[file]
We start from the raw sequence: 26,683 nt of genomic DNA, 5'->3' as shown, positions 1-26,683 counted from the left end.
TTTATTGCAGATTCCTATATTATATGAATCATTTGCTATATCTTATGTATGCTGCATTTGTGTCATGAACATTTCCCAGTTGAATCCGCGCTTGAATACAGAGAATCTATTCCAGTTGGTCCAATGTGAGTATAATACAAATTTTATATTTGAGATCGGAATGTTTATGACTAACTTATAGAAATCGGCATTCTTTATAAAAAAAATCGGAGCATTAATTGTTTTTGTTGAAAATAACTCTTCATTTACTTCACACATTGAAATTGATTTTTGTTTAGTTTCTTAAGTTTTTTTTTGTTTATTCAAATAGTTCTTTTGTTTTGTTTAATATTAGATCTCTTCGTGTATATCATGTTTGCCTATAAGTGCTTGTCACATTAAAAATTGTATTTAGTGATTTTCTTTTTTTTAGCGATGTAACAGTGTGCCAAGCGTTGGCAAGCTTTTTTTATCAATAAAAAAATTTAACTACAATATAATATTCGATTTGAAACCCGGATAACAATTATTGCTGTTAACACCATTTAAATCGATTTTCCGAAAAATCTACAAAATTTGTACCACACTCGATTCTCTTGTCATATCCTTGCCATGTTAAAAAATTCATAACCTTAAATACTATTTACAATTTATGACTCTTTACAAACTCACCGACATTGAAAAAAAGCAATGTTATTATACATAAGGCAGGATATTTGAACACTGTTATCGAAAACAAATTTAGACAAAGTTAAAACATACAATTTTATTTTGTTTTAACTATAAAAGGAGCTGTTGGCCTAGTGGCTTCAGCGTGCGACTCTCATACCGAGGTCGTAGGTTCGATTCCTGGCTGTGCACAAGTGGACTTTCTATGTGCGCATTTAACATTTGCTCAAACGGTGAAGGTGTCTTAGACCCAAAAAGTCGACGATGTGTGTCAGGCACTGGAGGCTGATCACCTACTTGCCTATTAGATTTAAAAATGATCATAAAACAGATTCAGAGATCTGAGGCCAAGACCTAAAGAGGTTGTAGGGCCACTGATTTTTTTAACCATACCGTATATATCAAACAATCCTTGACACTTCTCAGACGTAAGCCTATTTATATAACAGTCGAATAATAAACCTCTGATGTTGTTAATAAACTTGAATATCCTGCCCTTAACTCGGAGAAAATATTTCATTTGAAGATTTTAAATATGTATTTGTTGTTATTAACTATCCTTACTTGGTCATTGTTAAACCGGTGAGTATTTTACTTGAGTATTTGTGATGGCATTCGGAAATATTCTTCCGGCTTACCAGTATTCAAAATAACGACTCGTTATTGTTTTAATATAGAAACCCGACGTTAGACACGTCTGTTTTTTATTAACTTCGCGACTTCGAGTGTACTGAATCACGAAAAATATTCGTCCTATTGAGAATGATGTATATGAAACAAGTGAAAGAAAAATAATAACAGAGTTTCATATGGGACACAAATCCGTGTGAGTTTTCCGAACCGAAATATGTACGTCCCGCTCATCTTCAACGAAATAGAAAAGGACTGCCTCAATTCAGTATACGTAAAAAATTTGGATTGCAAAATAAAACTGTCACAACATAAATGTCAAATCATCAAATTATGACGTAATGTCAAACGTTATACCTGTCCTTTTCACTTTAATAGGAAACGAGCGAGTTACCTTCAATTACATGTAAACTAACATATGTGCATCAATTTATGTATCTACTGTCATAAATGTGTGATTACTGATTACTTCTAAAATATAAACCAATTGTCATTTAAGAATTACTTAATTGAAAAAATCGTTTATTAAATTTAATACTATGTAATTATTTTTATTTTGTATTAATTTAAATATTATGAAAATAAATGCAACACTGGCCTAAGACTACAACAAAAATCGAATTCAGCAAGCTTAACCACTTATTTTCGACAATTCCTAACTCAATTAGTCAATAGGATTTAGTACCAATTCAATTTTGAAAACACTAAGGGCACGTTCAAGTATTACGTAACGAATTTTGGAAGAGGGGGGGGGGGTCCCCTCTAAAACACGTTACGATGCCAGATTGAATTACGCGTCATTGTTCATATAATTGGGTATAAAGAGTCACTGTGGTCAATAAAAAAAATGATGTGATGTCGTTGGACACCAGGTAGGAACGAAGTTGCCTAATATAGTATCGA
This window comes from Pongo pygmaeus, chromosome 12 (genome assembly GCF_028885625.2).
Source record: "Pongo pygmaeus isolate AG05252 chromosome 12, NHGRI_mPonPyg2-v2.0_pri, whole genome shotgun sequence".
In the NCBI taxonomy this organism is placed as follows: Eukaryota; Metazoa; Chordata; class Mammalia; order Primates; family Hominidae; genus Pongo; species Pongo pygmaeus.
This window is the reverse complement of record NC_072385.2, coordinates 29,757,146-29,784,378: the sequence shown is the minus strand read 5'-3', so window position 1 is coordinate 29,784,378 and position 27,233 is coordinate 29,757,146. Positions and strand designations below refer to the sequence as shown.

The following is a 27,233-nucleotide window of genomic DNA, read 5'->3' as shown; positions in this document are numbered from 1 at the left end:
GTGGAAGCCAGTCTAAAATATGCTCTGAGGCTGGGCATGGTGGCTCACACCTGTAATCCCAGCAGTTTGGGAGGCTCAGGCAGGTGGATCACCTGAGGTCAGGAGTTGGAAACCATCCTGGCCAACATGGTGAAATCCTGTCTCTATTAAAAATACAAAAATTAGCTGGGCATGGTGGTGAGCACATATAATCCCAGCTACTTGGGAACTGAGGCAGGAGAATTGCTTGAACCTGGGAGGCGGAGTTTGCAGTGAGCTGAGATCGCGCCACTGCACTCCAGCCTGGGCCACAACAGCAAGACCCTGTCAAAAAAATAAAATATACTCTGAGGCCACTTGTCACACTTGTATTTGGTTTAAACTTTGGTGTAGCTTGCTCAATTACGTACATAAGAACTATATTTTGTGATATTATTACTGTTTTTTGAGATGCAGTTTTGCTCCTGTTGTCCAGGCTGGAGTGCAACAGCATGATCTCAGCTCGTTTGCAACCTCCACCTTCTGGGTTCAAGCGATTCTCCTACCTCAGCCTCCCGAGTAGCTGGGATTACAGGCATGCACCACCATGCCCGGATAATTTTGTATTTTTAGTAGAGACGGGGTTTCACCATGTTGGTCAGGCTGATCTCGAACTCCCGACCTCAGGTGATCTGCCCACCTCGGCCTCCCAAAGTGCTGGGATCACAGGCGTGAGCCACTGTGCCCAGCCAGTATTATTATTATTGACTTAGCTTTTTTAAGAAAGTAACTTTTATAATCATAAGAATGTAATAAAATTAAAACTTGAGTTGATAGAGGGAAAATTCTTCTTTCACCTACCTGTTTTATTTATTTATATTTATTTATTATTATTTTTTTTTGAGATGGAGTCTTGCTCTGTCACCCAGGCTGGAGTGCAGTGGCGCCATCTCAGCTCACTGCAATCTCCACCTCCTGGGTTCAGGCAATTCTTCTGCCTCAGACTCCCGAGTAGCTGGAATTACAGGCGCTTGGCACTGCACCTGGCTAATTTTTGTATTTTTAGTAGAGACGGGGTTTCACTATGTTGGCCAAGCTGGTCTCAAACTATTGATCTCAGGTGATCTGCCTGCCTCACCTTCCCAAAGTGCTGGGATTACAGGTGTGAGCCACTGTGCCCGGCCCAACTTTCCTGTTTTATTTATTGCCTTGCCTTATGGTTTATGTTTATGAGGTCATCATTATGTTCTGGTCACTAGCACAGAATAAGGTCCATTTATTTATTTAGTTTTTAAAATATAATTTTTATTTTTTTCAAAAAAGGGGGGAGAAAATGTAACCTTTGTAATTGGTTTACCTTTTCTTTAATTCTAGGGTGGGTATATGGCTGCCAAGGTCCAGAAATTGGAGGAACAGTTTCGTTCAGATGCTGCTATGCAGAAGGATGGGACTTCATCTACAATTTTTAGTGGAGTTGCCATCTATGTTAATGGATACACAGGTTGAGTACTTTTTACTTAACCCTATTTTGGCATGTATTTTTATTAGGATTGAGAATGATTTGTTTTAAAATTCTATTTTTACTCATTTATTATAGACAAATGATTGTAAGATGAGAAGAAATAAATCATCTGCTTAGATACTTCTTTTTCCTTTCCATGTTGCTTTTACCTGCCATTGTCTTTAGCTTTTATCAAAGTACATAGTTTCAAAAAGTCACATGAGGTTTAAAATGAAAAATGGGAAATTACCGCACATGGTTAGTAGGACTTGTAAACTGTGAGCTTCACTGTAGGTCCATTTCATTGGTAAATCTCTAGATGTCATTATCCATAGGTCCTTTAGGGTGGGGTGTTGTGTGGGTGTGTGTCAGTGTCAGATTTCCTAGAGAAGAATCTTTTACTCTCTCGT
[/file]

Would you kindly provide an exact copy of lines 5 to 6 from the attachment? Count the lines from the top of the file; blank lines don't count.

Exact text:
In the NCBI taxonomy this organism is placed as follows: Eukaryota; Metazoa; Chordata; class Mammalia; order Primates; family Hominidae; genus Pongo; species Pongo pygmaeus.
This window is the reverse complement of record NC_072385.2, coordinates 29,757,146-29,784,378: the sequence shown is the minus strand read 5'-3', so window position 1 is coordinate 29,784,378 and position 27,233 is coordinate 29,757,146. Positions and strand designations below refer to the sequence as shown.